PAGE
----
Sunday, July 30, 2017

On Surviving Long Road Trips



Even after the boys were born there was never a point we strayed far from a deep love of road trips. They're one of my favorite things in life. And something I wasn't willing to sacrifice even when (at times) it might seem more trouble than it's worth. Even back when the plight of packing up three kids under four, and hitting the road for hours on end tested our patience and caused us on numerous occasions to question the state of our sanity altogether. Just off the top of my head I can recall a handful of incidents throughout the years where being on the road with a car full of kids almost broke us. Remembering namely the most notable screaming fits, actual fist fights, unexpected vomiting, extended block blocks, running out of gas, getting lost, and feeling altogether defeated by the mounting pressures of in car travel. And yet as much headache as it came be, whenever we're back, no matter the trials that spring along the way, it isn't very long before we're itching to get back on the road and explore together again as a family. As if all the negative points simply dissolve in light of the Kodachrome tinged reflections we take away from the experiences.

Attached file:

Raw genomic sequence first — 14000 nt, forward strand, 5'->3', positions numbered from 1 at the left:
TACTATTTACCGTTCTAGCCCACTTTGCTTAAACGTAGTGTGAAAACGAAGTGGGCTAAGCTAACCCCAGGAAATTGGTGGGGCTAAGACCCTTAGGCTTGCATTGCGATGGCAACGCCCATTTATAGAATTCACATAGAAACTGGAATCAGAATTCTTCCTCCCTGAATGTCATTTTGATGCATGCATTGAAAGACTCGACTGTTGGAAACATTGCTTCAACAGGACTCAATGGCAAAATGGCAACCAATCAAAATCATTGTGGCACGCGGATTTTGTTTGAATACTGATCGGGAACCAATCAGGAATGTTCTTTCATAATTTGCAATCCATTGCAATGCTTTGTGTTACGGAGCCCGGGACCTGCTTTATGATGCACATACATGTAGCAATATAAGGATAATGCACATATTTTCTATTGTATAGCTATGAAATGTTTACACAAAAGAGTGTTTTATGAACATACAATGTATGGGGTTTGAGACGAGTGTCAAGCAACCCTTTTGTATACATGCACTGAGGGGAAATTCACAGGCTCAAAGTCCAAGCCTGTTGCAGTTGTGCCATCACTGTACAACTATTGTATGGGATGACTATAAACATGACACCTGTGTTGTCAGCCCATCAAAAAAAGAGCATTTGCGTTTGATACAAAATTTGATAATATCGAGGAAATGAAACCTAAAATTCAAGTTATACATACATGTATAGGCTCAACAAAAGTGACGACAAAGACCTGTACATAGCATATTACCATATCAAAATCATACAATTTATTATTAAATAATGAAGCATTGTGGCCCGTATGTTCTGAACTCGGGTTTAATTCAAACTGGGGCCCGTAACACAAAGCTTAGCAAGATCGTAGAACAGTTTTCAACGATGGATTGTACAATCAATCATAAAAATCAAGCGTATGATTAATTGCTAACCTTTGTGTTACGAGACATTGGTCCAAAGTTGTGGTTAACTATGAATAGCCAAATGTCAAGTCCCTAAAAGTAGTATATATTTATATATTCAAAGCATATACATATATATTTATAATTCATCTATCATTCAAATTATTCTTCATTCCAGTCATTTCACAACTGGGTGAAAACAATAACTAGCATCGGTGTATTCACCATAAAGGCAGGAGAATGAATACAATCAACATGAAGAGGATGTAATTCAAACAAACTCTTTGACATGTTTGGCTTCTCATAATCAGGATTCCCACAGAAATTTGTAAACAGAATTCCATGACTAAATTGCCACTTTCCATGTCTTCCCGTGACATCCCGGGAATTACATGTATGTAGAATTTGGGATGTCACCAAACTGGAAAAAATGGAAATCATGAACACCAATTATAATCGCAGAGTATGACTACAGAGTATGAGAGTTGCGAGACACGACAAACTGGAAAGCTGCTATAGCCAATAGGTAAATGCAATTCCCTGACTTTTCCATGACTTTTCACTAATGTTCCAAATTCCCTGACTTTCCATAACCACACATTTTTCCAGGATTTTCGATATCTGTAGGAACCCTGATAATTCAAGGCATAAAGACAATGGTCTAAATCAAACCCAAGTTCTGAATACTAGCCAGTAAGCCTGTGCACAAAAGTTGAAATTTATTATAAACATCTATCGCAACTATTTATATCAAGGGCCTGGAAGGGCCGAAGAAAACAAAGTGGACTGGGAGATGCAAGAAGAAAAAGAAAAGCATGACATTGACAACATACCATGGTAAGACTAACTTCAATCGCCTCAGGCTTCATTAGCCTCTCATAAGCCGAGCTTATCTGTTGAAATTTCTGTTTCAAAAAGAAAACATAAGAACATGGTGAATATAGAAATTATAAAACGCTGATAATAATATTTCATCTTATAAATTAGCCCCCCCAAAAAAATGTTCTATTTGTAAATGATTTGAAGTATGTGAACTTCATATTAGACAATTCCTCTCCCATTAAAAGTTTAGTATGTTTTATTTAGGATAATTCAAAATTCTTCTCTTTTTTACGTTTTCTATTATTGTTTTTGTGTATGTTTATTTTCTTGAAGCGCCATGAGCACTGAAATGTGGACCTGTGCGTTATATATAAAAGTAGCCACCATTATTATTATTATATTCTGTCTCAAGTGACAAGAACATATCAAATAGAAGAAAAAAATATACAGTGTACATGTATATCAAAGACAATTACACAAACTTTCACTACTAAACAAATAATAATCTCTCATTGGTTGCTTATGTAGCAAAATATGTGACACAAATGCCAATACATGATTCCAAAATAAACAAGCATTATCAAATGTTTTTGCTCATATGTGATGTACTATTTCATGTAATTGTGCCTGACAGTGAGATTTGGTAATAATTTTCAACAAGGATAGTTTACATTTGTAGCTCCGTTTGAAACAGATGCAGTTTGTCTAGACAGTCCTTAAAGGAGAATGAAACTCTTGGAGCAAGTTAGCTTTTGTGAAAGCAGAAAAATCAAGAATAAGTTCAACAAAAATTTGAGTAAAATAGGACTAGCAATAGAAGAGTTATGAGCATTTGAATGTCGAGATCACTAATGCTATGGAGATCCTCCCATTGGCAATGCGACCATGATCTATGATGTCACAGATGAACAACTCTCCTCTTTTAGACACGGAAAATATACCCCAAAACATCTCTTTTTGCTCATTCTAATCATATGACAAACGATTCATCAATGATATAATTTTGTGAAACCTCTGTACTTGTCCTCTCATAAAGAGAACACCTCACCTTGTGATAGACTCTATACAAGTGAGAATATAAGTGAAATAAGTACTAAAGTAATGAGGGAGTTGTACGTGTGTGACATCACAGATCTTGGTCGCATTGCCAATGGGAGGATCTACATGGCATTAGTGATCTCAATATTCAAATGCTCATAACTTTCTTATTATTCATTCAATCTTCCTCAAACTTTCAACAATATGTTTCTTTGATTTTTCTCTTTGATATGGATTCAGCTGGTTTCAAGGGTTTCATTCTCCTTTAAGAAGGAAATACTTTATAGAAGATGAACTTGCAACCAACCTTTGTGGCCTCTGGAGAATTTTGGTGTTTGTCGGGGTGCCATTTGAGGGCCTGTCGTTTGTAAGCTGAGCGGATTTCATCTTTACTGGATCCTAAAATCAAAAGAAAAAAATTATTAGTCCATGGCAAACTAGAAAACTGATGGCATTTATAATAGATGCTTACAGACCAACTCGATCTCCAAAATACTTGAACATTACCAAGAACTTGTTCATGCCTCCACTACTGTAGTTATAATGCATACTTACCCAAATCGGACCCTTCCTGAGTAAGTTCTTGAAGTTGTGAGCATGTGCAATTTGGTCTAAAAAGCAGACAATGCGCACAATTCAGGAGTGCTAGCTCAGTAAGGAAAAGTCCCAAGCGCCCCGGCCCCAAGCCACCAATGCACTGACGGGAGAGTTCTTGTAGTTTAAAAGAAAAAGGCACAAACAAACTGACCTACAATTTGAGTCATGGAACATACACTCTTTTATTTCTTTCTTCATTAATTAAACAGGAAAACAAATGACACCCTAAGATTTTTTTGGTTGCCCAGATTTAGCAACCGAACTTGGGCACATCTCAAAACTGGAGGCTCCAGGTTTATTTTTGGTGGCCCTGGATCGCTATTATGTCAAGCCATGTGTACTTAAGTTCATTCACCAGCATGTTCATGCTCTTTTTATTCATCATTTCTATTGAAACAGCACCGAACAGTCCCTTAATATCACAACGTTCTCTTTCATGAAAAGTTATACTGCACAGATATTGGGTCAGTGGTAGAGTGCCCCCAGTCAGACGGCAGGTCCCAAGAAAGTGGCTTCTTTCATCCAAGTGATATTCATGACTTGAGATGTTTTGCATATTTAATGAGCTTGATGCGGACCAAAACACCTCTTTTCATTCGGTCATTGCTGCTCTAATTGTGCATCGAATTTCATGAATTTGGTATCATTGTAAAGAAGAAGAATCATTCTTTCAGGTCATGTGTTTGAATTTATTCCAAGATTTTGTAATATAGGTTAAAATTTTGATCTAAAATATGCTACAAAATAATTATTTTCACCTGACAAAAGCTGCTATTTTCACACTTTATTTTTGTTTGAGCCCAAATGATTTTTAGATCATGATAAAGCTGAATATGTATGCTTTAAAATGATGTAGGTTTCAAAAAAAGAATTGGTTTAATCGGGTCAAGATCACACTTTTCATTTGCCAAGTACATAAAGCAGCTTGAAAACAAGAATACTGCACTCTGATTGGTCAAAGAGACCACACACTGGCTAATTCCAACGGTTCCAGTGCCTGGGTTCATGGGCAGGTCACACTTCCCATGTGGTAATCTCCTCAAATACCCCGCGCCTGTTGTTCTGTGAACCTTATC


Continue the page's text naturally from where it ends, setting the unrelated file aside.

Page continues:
Bright side is, it does get easier. As they get older (and us, wiser) the hours we spend cramped together in the car become - day I say - some of our most"Enjoyable?"




And since we've been on the go non stop this summer (plenty more on those recent road trips coming this week) I wanted to share a few tips that help me ensure things go as smoothly as possible. As practical (and obvious) as some of them probably are.



Leave Your Expectations at the Door:
I've learned by now that if I set out without any kind of overhyped expectations surrounding the trip I'm better off no matter how the experience pans out. Focusing instead on the plain fact of being in the same space together, getting out of the house and seeing new things outside of typical routine being what matters most. And accepting that sometimes the "unexpected" is what makes the best memories in these kinds of situations anyway. In other words if you come to embrace the chaos the rewards are always richer.